Life After a Collaborative Divorce: A Client’s Experience

by | May 7, 2014 | Children in Divorce, Collaborative Law, Family Law, Parents, Uncategorized | 1 comment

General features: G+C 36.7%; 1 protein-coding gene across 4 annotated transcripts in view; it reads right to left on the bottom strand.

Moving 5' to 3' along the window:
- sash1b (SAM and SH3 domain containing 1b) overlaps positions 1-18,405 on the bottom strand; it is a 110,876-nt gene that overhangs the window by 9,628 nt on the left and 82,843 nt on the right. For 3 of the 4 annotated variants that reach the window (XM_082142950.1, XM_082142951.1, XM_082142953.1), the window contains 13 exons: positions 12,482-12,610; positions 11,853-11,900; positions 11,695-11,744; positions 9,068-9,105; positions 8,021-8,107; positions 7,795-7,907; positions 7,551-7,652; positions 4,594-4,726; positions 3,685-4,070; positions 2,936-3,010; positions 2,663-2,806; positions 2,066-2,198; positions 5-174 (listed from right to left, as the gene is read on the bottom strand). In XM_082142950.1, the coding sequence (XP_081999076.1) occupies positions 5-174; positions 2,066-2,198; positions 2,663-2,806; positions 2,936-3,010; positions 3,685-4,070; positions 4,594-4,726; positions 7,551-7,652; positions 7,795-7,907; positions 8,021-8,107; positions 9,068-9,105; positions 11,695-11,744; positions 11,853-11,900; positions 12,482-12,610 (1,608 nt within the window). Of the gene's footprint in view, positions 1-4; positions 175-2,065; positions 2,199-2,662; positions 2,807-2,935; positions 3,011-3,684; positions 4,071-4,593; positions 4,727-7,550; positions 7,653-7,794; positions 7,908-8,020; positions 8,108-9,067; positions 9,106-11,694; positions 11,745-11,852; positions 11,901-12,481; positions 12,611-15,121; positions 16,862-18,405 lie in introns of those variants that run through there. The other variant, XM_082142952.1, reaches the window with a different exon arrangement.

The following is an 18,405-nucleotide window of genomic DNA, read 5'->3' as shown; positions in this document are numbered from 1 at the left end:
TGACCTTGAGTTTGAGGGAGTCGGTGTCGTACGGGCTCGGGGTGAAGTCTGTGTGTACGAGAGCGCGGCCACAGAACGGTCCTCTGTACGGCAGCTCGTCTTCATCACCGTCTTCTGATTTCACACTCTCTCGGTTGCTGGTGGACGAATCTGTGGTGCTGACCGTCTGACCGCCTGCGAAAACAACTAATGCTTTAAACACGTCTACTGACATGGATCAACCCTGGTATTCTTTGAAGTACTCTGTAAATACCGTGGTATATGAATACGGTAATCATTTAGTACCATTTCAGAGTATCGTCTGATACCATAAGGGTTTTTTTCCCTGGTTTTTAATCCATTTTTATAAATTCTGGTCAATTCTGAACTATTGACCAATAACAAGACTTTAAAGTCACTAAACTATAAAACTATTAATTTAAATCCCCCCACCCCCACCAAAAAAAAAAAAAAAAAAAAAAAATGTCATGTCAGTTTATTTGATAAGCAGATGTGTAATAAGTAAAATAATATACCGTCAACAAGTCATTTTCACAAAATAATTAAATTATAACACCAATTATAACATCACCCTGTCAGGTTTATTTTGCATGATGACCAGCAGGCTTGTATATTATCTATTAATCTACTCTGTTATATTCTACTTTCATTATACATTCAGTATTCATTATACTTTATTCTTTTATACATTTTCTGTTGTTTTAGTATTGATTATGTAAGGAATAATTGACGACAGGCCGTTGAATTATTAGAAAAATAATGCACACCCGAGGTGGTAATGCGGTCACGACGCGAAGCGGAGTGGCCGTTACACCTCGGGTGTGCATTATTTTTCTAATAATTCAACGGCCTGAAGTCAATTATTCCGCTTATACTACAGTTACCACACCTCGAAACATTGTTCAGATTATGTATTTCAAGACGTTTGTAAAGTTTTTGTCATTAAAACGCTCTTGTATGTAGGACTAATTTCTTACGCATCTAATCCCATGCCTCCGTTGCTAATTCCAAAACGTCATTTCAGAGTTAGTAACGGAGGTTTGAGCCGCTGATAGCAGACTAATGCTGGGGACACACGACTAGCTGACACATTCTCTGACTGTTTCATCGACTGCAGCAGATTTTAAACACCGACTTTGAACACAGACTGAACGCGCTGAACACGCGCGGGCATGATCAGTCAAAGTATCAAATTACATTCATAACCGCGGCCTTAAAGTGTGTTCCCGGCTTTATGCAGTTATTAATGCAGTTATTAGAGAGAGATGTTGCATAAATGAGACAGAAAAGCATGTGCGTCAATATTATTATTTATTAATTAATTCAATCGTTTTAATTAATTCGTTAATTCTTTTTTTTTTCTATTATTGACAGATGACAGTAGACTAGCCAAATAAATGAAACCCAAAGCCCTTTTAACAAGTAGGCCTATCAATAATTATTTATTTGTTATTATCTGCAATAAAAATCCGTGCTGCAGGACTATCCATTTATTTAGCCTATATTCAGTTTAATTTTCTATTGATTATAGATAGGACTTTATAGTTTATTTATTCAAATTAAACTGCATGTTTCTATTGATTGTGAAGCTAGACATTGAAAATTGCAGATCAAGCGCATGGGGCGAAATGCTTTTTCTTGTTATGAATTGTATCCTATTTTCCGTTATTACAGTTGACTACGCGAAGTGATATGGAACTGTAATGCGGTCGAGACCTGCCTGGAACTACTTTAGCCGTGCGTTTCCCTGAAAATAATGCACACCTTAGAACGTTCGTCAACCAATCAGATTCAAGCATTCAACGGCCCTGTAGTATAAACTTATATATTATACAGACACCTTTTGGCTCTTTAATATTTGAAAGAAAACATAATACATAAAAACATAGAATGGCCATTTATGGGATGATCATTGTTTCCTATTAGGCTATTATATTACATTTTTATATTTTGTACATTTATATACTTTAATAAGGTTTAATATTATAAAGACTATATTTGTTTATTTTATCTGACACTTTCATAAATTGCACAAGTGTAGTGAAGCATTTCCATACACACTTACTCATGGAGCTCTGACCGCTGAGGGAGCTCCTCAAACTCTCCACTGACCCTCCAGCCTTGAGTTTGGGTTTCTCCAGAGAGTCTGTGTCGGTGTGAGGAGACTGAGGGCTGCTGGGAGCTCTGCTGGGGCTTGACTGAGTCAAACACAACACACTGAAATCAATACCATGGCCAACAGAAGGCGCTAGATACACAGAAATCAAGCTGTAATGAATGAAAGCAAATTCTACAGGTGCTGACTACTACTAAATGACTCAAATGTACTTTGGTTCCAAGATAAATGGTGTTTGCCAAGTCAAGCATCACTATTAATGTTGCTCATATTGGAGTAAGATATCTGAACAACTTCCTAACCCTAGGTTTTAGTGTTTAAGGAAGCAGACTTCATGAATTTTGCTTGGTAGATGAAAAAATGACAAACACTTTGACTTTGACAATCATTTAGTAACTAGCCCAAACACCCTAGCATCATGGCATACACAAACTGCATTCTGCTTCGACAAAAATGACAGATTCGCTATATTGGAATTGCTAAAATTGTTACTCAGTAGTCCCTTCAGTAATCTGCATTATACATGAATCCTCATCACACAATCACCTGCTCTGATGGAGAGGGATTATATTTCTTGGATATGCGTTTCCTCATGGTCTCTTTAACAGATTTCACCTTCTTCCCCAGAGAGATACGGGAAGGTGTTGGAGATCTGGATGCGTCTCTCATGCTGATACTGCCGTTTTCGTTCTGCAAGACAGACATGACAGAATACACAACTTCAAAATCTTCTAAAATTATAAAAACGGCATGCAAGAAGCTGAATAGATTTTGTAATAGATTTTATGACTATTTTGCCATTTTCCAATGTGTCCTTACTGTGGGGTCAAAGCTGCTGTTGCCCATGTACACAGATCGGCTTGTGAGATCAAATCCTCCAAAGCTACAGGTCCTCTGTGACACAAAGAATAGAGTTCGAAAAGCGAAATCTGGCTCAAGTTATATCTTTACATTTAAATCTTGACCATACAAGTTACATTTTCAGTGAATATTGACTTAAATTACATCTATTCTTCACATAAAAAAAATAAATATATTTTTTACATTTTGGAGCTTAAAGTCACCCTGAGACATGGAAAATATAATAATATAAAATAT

Recently I received a LinkedIn endorsement from Christa, a client I represented in 2008 in her collaborative divorce.  In thanking her for her endorsement, I took the opportunity to ask her how she was doing.   With her permission, her response is reproduced below.   At the time of her divorce, Christa’s two (2) daughters were 16 and 17, and Christa only worked part-time. Hello Tonda, How nice to hear from you!  Life has been good on my end.  I’ve move forward professionally and personally–continued to work in psychiatric research, first part-time and then, for the past 4 years full-time.  In addition, I’ve been building my private counseling practice, which led to 60+ work hours per week.  The practice is going well enough that I was able to resign my salaried position effective this November. It’s not easy leaving a place that feels like a curious and lovable community, but for the sake of living a full life, choices needed to be made. In October 2008, a mutual friend introduced me to a man who is now my husband.  He was married before and has 2 children–his son is the same age as my oldest daughter (23), and his daughter is 15.  We were married February last year (2013) on Key West.  Almost my entire family came over to be there for us–including some nieces and nephews.  It was lovely. Two weeks later, my former husband got married as well to a woman he had been dating since our separation. The girls are doing very well.  My oldest daughter will be graduating this coming spring with a major in education and mathematics.  My youngest daughter will graduate next December, and then plans to get her MA degree in child psychology.  After struggling with grades and transitions the first year, they have both become straight-A students. My youngest daughter said something interesting the other day while we were driving.  She said, “Mom, I can’t even imagine you and dad being together anymore; it’s not like I don’t remember, but you guys are so different, and all my friends can’t even believe the two of you were ever married.  I mean, how did you make it work for so long?” Today, both my daughters see the benefit of their parents having divorced and moved on.  My former husband seems happy, has a good relationship with his daughters and brought a great woman into his life.  I’m happy as well, and likewise have a wonderful connection with my daughters.  Both daughters are relieved they don’t have to worry about either one of us, and both of them like our choice of new partners. Everyone is well and happy.  I’m very grateful for the part you played in giving me the information and support I needed to take the step toward divorce that had frightened me so much.  Not once did I regret this transition.  I appreciate the divorce process was not hostile. You were calm, wise and nurturing when I was in the grips of anxiety. Sure, there were hurt feelings and it’s very stressful going through this process.  However, it left two people free to move forward and build a meaningful life.  It also freed our children from the worry they had for parents who just could not be happy together. So: thank you, thank you, thank you!!! All the best, Christa

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